As England prepares to introduce a charge for plastic bags - long after many other countries - it's a good moment to catch up on the latest research into plastic in the oceans.
Images of seals, turtles and seabirds trapped in plastic rings, ropes and sheeting always have the power to shock.
And on a visit to Midway Atoll in the Pacific Ocean, I saw for myself how the island's magnificent albatrosses were eating plastic waste that often proved fatal to them.
The tropical beaches were littered with the bodies of albatross chicks whose bellies were filled with everything from old toothbrushes to cigarette lighters to fragments of plastic toys.
One particularly moving sight was a baby albatross chick with a small plastic hook jammed in its beak - its parents would have mistaken the object for food.
And when a wildlife ranger pulled the hook out, we saw that it was attached to a little net of the kind that holds nuts or sweets in a supermarket.
It was a graphic example of the potentially deadly effect of our disposable culture - and rammed home the point to me that when it comes to throwing away rubbish, "away" is not some abstract space but a real location.
So how bad is the problem? The grim assessment on Midway was that every single bird was likely to have ingested some quantity of plastic.
And that chimes with much more recent worldwide research that estimates that 90% of all seabirds have swallowed plastic - and that by 2050, it's virtually certain that any bird found dead will have plastic in its stomach.
So to make that projection feasible, how much of the stuff is drifting in the oceans?
Getting an exact number is never going to be possible but my colleague Jon Amos reported on research earlier this year that came up with an estimate: that about eight million tonnes of plastic waste are added to the oceans every year.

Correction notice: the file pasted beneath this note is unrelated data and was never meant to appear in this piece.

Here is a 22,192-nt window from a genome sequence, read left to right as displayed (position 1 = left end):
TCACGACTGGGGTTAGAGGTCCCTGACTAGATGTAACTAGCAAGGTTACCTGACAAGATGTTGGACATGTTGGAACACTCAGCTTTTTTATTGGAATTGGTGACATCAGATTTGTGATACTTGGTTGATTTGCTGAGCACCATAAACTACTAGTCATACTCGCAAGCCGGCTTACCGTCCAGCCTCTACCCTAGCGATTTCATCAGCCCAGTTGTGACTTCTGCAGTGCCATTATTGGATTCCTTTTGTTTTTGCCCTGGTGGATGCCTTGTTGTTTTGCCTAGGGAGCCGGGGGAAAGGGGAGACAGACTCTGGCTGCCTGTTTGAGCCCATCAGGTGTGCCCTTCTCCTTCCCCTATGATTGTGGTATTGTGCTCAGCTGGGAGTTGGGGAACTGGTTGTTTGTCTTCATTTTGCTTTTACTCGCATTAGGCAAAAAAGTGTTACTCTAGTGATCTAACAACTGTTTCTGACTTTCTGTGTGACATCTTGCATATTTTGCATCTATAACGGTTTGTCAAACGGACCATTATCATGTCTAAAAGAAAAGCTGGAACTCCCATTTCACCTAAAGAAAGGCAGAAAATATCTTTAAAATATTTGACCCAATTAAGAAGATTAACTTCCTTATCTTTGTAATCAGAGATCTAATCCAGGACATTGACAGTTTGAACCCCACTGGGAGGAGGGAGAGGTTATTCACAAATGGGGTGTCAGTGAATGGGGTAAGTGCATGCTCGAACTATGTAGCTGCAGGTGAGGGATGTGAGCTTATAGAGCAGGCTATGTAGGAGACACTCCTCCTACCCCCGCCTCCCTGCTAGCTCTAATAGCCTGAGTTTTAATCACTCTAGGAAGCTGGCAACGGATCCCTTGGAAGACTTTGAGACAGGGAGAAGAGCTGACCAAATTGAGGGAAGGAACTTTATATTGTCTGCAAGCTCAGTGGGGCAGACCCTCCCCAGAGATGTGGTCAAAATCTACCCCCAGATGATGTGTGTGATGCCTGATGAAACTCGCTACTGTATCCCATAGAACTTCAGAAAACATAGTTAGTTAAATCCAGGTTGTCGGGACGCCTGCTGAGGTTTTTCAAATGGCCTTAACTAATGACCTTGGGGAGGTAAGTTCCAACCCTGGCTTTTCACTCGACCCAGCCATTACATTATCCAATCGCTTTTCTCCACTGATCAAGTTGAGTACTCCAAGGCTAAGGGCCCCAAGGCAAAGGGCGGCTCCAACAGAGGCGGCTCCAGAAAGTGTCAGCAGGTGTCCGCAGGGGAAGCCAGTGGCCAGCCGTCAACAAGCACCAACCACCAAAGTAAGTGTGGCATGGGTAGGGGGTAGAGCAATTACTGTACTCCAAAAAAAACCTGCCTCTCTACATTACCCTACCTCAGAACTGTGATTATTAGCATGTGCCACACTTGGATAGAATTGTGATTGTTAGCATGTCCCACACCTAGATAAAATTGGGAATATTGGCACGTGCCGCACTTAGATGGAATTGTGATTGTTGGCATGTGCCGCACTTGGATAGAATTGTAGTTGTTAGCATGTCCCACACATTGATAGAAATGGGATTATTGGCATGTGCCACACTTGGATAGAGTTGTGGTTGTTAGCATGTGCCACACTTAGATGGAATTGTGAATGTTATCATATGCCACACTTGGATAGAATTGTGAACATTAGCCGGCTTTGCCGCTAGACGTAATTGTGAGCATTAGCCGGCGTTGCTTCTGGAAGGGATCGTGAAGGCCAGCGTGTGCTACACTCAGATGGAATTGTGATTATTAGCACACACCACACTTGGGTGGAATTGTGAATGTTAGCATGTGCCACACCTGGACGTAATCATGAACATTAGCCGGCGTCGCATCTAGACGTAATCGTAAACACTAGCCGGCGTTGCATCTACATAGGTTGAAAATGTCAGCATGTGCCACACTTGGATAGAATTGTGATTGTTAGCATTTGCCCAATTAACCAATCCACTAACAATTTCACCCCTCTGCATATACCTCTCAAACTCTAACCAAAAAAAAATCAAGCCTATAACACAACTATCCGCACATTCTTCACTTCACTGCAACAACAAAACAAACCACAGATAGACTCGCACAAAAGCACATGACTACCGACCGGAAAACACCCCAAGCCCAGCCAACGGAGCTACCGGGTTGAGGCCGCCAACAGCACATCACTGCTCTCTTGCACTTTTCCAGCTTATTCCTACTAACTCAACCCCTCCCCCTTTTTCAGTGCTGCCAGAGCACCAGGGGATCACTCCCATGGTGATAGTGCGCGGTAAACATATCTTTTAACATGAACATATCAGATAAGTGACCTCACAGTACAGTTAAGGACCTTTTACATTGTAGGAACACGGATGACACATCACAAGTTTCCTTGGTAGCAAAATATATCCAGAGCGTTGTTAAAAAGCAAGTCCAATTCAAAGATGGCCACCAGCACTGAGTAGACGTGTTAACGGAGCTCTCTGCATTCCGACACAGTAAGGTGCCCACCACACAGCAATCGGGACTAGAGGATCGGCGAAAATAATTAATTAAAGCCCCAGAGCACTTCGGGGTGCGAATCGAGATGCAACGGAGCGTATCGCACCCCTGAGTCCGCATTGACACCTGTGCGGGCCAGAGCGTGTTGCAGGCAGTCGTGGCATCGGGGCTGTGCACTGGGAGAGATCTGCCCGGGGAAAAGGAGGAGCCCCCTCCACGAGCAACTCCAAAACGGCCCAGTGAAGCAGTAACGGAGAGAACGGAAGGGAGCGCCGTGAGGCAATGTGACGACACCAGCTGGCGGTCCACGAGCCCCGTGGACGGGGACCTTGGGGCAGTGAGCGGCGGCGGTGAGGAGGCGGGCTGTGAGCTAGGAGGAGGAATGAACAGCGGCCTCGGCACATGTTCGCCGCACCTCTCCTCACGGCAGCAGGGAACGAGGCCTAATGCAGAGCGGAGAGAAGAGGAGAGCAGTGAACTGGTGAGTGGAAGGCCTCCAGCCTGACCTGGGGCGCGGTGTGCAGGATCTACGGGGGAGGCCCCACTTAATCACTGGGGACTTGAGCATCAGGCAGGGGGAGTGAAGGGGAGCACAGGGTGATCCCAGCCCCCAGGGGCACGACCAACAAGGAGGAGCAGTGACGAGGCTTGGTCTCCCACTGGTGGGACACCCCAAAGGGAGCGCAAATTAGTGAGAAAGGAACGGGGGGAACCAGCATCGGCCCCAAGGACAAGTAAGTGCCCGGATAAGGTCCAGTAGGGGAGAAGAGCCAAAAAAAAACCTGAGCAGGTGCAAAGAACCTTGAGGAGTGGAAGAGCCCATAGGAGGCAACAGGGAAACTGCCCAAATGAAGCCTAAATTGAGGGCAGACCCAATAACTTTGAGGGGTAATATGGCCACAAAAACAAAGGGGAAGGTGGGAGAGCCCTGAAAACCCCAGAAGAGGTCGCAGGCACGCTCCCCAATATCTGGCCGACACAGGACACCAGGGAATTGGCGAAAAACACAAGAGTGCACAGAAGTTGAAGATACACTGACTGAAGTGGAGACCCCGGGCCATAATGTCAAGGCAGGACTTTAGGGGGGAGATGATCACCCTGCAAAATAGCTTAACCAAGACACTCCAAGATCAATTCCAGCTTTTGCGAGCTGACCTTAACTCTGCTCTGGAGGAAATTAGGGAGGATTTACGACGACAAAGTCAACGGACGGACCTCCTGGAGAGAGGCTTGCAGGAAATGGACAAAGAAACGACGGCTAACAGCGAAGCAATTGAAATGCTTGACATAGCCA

That obviously comes with caveats - and a range of possibilities - but highlights how the scale of the problem is growing.
That's because the plastic, cleverly and usefully designed to be flexible and durable, lingers in the waters.
First to break down are the plastic bags - the stresses of wind, waves and tides start to tear them apart and eventually break them into a blizzard of millions of tiny pieces.
At this point the waste switches from being a highly visible problem to one that's almost invisible to the naked eye but potentially far more damaging - and these so-called micro-plastics have become the focus of a whole new field of research.
I joined a team from Plymouth Marine Laboratory on board the research vessel, the Quest, as a series of collecting operations was carried out.
At six different sites - each being sampled once a month - an array of three large nets was lowered just below the surface and dragged through the water for 10 minutes at a time.
At the base of each net was a small container and, when the equipment was retrieved on to the stern of the vessel, the contents were filtered and then analysed.
The most striking finding so far is that every single sampling operation in the course of the project has found pieces of plastic - usually very small, some white, some blue, but mingling unmistakeably with clouds of that vital life-form, plankton.
Back in the laboratory, the scientists reckon that roughly one-third of these plastic fragments have come from the remains of bags or wrapping.
The plan to introduce a 5p charge for plastic bags in England goes down well - anything that slows the stream of plastic into the environment is welcomed.
But even if that stream could be totally shut off tomorrow - on every continent and in every ocean - the effects will still be felt for decades to come